The energy was lively among the young students who sat waiting for their classroom doors to open on the first day of school, and after giving Connor a kiss, I held Brenna’s hand as we walked slowly down the hall toward her preschool classroom. I began to feel heads turn, conversations quiet, eyes on us, and I maintained a perky smile as I exclaimed “we’re almost to your class, Brenna! This is going to be so fun!”
As we passed, I heard a little boy loudly remark “Why’s she so hot?” and another boy sitting next to him, who was in Brenna’s class last year, answered that she wasn’t hot. “Well, why’s she so red?” came the next loud question, to which I could barely hear – among the chatter that had started again in the hallway – the second reply that was firmly given: “She has sensitive skin. She’s NICE.”
We rounded the corner to Brenna’s class, where we were met with almost entirely new faces, with only a couple of familiar kids from previous semesters – and along with that, very noticeable reaction to Brenna’s entrance. My heart tightened deep in my chest, and the threat of tears burned in my eyes. It was unexpected, and I felt defensive; I was barely able to concentrate as I went over care instructions with Brenna’s new aide.
I cried on that car ride home.
The tears continued after I shut the garage door, as I wrestled with how to make things like this easier or better, how to prepare, how to react myself, how to not to project my own feelings onto Brenna when I struggle as her mother.
That first week of school this year was emotional for me, and I prayed fervently during those days for wisdom, understanding and grace.
Other new developments this school year were staff changes. Brenna was assigned a new personal aide, and the school hired a new nurse – and what comes with that kind of changing of the guards is the re-start of education and awareness about her condition, her IEP and health plan, her routines, her personality.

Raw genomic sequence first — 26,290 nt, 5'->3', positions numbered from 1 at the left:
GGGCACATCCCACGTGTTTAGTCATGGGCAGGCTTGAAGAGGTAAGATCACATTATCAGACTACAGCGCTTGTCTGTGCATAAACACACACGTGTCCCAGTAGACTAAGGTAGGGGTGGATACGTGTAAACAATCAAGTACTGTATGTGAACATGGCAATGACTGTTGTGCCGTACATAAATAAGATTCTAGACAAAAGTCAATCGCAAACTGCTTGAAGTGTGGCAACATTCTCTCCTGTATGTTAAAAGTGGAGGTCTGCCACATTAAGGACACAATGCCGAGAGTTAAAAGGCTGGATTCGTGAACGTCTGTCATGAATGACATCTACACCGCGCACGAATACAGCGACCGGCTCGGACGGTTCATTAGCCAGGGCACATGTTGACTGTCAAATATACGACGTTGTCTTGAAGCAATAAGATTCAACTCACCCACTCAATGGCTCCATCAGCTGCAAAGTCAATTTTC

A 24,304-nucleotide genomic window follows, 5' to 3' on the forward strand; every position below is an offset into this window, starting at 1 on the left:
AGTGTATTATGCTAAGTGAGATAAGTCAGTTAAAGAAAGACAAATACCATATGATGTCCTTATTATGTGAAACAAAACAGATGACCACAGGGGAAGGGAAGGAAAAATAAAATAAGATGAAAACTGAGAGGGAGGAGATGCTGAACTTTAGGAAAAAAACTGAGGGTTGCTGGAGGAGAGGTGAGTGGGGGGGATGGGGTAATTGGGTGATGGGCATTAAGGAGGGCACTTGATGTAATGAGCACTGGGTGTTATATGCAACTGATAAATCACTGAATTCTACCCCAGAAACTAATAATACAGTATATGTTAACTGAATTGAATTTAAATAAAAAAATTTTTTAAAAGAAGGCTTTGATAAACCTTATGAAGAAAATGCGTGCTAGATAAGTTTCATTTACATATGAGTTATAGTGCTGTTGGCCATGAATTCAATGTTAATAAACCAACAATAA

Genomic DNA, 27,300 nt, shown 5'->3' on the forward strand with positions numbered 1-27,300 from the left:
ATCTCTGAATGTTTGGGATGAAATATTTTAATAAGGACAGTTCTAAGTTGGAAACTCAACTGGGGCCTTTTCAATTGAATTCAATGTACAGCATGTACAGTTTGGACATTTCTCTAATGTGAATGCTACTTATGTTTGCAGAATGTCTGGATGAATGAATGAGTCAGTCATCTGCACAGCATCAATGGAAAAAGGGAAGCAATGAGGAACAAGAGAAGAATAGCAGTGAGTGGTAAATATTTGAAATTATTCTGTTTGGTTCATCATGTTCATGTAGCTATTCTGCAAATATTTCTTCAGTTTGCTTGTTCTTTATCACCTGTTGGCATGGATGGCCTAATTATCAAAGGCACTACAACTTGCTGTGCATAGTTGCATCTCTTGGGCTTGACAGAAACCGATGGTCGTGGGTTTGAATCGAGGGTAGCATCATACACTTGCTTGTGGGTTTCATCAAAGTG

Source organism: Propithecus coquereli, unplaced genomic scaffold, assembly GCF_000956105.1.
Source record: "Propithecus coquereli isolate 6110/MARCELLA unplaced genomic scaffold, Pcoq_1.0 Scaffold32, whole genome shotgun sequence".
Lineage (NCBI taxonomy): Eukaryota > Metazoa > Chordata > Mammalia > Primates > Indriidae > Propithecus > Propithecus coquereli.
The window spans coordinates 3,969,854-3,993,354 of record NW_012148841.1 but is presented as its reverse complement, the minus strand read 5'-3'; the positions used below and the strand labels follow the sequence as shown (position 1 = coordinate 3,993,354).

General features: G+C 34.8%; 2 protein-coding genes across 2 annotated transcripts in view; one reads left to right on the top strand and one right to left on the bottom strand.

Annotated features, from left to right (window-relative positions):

So when Brenna’s head classroom teacher announced that she was taking a new job at a different school as well, it felt like this school year was a new road containing unexpected twists that left us swerving, frustrated, trying to catch up, perhaps even a little alone.
It was a Friday when there was a little tap on my window as I buckled in, ready to drive off after picking up Brenna from school.
“I just wanted to introduce myself,” said the tall, friendly woman standing next to my van. “I’m going to be the new preschool teacher starting on Monday.”
And I will never forget what came out of her mouth next…
“I have ichthyosis too.”
This rare skin disorder that no one’s ever heard of? Brenna’s new teacher actually has it… a mild form called ichthyosis vulgaris.
I cried on that car ride home.
The tears continued after I shut the garage door, as I marveled at how God makes all things beautiful, how he redeems hard situations, how he works through others to reach us and works through us to reach others.
This relationship between Brenna and her new teacher has blossomed quickly, and witnessing their fast connection has made my heart soar day after day. I’ve peeked into a school assembly to see them dancing together, and I’ve even received emailed selfies that Brenna asked her teacher to take with her. Mrs. G has gone out of her way to ensure that Brenna is fostering one-on-one relationships with her classmates, and Brenna now loves to share that “my new teacher has special skin like me!”
One day recently, I smiled as the two of them walked out of school together, hand in hand.
“I showed her today how much my hands were like hers,” Mrs. G said with a smile. Both of them stopped walking, and Brenna placed both of her hands on top of her teacher’s, palm on palm, examining them.
“Our hands say a whole lot about us.” Mrs. G bent down to Brenna’s level. “And our hands sure have big stories to tell, don’t they!”
My book, A Different Beautiful, is now available for order!
Interested in reading more with your kids about differences and being yourself? You can download a guide to the best children’s books on differences and disabilities when you subscribe to my monthly email newsletter! Follow me on Facebook and Instagram.